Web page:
Luke Steele of Empire of the Sun Unveils the Existential Inspiration Behind ‘Two Vines’
Empire of the Sun has released their much-anticipated third album “Two Vines,” the follow-up to 2013’s “Ice on the Dune.” The Australian electropop duo is made up of multi-instrumentalists Luke Steele and Nick Littlemore, who recorded “Vines“ partly in Hawaii and partly in the legendary Jim Henson studios in LA. Entertainment Voice had the chance to sit down with lead vocalist Luke Steele to talk about their throwback recording process, the impressive roster of collaborators on the album, and what to expect from their upcoming live shows.
Can you tell us a little bit about the environmental message of the album and how the concept came to you?
Yeah. I started having these dreams about these vines growing out of the ground and taking over the city and Mother Earth coming back. And that just ended up being a beginner concept we started talking about the whole time and became what we were writing about.
How did the vine imagery inspire you?
I think we’re always searching for something beautiful … working on the property of paradise in your mind, the sand gets whiter and the balcony on your property gets longer. The vision grows. Your imagination grows.
You’ve said that you create characters on each album. Can you tell us about some of the characters you created for “Two Vines”?
There are so many. There’s one who is a guy who is lost in the forest and ends up running into a human for the first time in like a month and kind of speaks to him through song, and it’s like how does that voice sound? For some reason, I kept having visions of a guy in Moscow in the snow. I think being able to tour the whole world in the last 10 years, I always sort of end up becoming the traveling character, you know? Walking down the long beach into the waves. That’s a good question because I’m trying to articulate the feelings.
Fleetwood Mac’s Lindsey Buckingham plays on the final track, “To Her Door.” How did this come about?
We just reached out to Lindsey and said, ‘you’re a genius, we love you, and would you be interested?’ You know, he was really down. He came down to the studio [in LA] and pretty much did a few days in the studio, and the rest was history. It was pretty natural the way it happened. He just emailed back and said, ‘Fleetwood Mac are off the road, I love your band, and yeah let’s do it.
You also worked with Prince’s guitarist Wendy Melvoin and both Tim Lefebvre and Henry Hey, who were members of David Bowie’s band for “Blackstar.” That’s a powerful combination of collaborators, even more so now given the passing of both icons Prince and Bowie.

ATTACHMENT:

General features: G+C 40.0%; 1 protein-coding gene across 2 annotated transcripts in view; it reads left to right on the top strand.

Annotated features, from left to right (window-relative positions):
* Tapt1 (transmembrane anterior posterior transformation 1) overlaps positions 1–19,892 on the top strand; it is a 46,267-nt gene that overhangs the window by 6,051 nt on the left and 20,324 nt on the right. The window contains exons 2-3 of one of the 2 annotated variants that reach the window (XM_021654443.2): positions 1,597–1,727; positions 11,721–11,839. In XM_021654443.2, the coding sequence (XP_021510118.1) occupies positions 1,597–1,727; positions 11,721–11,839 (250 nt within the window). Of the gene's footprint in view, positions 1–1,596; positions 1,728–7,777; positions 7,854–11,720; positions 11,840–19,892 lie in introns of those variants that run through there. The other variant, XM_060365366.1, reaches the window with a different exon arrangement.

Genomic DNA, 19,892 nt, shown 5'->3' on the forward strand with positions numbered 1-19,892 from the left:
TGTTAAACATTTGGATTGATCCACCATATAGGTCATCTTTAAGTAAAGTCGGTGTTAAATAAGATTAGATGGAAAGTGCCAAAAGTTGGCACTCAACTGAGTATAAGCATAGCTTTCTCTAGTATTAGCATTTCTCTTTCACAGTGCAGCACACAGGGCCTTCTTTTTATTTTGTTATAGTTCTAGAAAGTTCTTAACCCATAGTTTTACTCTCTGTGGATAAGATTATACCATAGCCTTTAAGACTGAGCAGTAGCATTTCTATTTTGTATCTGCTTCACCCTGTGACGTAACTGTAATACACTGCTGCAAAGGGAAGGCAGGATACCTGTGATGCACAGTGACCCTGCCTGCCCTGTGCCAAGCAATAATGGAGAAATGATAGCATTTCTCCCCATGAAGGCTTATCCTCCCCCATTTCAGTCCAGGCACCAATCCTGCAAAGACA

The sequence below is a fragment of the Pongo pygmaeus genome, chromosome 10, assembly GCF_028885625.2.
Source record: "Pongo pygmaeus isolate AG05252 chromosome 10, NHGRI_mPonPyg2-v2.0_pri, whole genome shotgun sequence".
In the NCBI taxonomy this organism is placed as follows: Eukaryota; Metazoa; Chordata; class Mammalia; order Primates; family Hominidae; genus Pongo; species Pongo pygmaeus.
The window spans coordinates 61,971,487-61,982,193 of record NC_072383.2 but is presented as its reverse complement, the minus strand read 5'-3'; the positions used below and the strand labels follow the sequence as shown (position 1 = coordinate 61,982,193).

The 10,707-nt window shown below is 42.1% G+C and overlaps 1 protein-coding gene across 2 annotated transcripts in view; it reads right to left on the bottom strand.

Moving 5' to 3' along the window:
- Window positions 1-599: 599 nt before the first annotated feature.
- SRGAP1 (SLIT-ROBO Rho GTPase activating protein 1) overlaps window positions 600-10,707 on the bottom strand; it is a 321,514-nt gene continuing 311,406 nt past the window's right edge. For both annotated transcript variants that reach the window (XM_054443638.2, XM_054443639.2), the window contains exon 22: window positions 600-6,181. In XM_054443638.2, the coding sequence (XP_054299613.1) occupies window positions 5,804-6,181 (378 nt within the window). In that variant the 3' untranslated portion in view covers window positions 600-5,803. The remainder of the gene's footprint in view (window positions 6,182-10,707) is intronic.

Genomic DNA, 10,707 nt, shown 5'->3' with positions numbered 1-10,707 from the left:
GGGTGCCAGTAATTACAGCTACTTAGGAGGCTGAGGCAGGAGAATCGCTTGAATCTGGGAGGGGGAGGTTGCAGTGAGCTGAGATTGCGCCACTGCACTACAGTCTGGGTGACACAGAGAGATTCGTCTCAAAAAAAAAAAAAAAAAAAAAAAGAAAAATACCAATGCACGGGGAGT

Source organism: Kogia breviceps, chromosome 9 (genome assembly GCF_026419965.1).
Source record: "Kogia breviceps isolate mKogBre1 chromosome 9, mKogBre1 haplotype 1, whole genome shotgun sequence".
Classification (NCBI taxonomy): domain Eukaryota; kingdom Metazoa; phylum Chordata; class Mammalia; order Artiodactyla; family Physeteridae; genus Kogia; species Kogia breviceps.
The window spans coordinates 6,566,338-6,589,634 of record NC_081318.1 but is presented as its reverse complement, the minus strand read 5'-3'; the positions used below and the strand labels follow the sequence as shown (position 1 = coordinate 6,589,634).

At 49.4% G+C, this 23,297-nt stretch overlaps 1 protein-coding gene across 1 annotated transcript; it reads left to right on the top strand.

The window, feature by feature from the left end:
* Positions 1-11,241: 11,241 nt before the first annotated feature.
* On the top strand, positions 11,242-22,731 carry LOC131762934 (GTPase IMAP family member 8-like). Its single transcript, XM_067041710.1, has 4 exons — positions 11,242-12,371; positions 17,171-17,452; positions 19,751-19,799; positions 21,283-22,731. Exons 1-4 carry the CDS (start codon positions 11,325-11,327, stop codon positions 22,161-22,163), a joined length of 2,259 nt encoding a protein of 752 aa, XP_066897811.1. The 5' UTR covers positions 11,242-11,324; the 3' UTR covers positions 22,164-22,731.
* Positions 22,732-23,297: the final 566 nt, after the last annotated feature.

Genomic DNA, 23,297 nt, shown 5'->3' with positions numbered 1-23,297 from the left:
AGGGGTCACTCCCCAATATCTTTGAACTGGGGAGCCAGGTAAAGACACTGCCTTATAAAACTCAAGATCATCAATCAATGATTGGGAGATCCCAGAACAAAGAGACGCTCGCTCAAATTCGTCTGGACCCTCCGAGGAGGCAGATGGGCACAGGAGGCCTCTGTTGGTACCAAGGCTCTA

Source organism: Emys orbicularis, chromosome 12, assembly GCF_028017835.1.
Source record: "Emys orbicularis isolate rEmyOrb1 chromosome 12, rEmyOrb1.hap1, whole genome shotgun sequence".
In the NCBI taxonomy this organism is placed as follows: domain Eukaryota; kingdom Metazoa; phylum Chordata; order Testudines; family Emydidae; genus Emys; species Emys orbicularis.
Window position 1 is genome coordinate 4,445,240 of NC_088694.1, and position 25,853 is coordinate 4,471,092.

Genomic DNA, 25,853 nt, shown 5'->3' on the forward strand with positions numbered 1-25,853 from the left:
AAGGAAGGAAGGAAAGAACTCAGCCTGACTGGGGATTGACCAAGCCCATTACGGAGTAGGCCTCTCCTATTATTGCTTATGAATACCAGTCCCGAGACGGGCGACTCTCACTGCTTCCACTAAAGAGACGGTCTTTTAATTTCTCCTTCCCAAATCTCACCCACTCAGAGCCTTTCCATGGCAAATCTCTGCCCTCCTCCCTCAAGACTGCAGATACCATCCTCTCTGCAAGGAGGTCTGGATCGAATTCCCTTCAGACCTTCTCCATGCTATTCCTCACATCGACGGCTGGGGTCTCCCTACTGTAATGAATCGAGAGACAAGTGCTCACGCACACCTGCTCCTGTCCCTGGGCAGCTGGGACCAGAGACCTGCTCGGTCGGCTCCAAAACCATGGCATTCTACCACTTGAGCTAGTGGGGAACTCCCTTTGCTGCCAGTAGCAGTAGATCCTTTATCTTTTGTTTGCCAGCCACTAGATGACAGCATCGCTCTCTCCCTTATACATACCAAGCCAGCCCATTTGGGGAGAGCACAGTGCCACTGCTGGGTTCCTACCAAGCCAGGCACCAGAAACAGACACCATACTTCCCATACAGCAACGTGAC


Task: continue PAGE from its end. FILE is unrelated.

Well, Timmy and Henry are kind of friends of ours. We’ve known them for years and always done sessions here and there. Wendy, we just met in the last week of the record, and we just did one short session with her. But yeah, we were very fortunate to be in the same studio in LA at the same time.
What did each artist contribute?
Just great music. You know, they’re all connoisseurs, so they all bring something, which is another magical ingredient.
Tell me more about your recording/producing process.
We started recording to tape machines at the Jim Henson studio. We were recording in Studio A, which is where Harry Nilsson and George Harrison and John Lennon and a lot of greats have worked in … we used to get about 32 minutes on a tape machine, so we would kind of have everything set up. And then pretty much roll the tape and experiment for 32 minutes, and then you hear the tape roll off the spools, and then you take a break. You come back and fill up the other side. That’s kind of exciting, because it’s a bit more of a ’70s way of recording. As opposed to computers, where you can just endlessly record, and then someone will be like, ‘alright, who’s going to cut it all up?’ … It all goes back to computers, but we’re trying to keep it as organic as possible.
What do you want your fans to get out of this album?
They can just get what they want out of it. We just try to make a good record. A great record … I think people just need to take what they want from it. You know, my brother just emailed me and said, ‘I really love this album. It makes me dream and think about things.’ That’s the first time he’s said that about any of the records I’ve made. So I think you just want most of all for the music to connect and to make people feel good.
Your live shows are a major full-blown production. What visuals are you planning to accompany this album?
We’ve found a guy in Australia called Andy Thomas who’s kind of like a CGI genius. Makes animals and birds and morphs them … we’ve been working with him building a new show. I can’t really tell you at the moment, because it’s all sort of in a brainstorming swimming pool.
What is your favorite city to play?
We played at the Hollywood Bowl last year, and I just love Los Angeles so much. I just think it’s such a vibrant city, and it’s where I live now.